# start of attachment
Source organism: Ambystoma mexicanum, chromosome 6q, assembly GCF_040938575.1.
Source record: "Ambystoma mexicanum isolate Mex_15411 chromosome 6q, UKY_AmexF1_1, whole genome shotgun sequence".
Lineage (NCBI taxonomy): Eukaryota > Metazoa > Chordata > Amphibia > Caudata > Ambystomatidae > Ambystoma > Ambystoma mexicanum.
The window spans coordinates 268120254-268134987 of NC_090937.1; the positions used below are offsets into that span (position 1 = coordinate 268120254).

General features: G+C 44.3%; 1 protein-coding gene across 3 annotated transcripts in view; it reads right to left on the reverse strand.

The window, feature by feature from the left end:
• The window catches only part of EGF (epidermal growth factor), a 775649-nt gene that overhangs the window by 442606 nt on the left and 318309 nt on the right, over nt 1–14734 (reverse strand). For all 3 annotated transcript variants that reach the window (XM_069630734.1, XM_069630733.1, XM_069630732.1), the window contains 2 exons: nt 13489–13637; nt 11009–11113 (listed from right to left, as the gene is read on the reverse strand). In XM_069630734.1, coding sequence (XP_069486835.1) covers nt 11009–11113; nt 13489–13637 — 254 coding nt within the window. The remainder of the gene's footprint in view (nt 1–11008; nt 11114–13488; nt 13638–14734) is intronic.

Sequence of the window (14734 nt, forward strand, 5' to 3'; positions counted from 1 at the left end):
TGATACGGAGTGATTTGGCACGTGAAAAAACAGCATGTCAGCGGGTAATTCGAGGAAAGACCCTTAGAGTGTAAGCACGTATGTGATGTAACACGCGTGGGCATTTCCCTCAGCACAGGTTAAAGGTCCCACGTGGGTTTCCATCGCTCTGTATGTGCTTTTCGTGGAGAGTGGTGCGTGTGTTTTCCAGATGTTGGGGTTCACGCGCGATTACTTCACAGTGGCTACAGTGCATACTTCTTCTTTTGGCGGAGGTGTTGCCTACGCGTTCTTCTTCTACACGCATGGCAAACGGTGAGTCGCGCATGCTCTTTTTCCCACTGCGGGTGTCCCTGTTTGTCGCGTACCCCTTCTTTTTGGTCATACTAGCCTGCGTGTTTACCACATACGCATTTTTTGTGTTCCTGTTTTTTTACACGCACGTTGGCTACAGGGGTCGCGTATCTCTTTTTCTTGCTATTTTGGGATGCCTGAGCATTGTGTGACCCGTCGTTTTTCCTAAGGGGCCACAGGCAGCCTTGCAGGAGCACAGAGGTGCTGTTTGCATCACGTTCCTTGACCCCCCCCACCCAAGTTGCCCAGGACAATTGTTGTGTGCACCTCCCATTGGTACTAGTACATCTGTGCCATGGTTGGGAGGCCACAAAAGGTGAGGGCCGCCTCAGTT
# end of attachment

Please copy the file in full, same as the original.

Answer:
Source organism: Ambystoma mexicanum, chromosome 6q, assembly GCF_040938575.1.
Source record: "Ambystoma mexicanum isolate Mex_15411 chromosome 6q, UKY_AmexF1_1, whole genome shotgun sequence".
Lineage (NCBI taxonomy): Eukaryota > Metazoa > Chordata > Amphibia > Caudata > Ambystomatidae > Ambystoma > Ambystoma mexicanum.
The window spans coordinates 268120254-268134987 of NC_090937.1; the positions used below are offsets into that span (position 1 = coordinate 268120254).

General features: G+C 44.3%; 1 protein-coding gene across 3 annotated transcripts in view; it reads right to left on the reverse strand.

The window, feature by feature from the left end:
• The window catches only part of EGF (epidermal growth factor), a 775649-nt gene that overhangs the window by 442606 nt on the left and 318309 nt on the right, over nt 1–14734 (reverse strand). For all 3 annotated transcript variants that reach the window (XM_069630734.1, XM_069630733.1, XM_069630732.1), the window contains 2 exons: nt 13489–13637; nt 11009–11113 (listed from right to left, as the gene is read on the reverse strand). In XM_069630734.1, coding sequence (XP_069486835.1) covers nt 11009–11113; nt 13489–13637 — 254 coding nt within the window. The remainder of the gene's footprint in view (nt 1–11008; nt 11114–13488; nt 13638–14734) is intronic.

Sequence of the window (14734 nt, forward strand, 5' to 3'; positions counted from 1 at the left end):
TGATACGGAGTGATTTGGCACGTGAAAAAACAGCATGTCAGCGGGTAATTCGAGGAAAGACCCTTAGAGTGTAAGCACGTATGTGATGTAACACGCGTGGGCATTTCCCTCAGCACAGGTTAAAGGTCCCACGTGGGTTTCCATCGCTCTGTATGTGCTTTTCGTGGAGAGTGGTGCGTGTGTTTTCCAGATGTTGGGGTTCACGCGCGATTACTTCACAGTGGCTACAGTGCATACTTCTTCTTTTGGCGGAGGTGTTGCCTACGCGTTCTTCTTCTACACGCATGGCAAACGGTGAGTCGCGCATGCTCTTTTTCCCACTGCGGGTGTCCCTGTTTGTCGCGTACCCCTTCTTTTTGGTCATACTAGCCTGCGTGTTTACCACATACGCATTTTTTGTGTTCCTGTTTTTTTACACGCACGTTGGCTACAGGGGTCGCGTATCTCTTTTTCTTGCTATTTTGGGATGCCTGAGCATTGTGTGACCCGTCGTTTTTCCTAAGGGGCCACAGGCAGCCTTGCAGGAGCACAGAGGTGCTGTTTGCATCACGTTCCTTGACCCCCCCCACCCAAGTTGCCCAGGACAATTGTTGTGTGCACCTCCCATTGGTACTAGTACATCTGTGCCATGGTTGGGAGGCCACAAAAGGTGAGGGCCGCCTCAGTT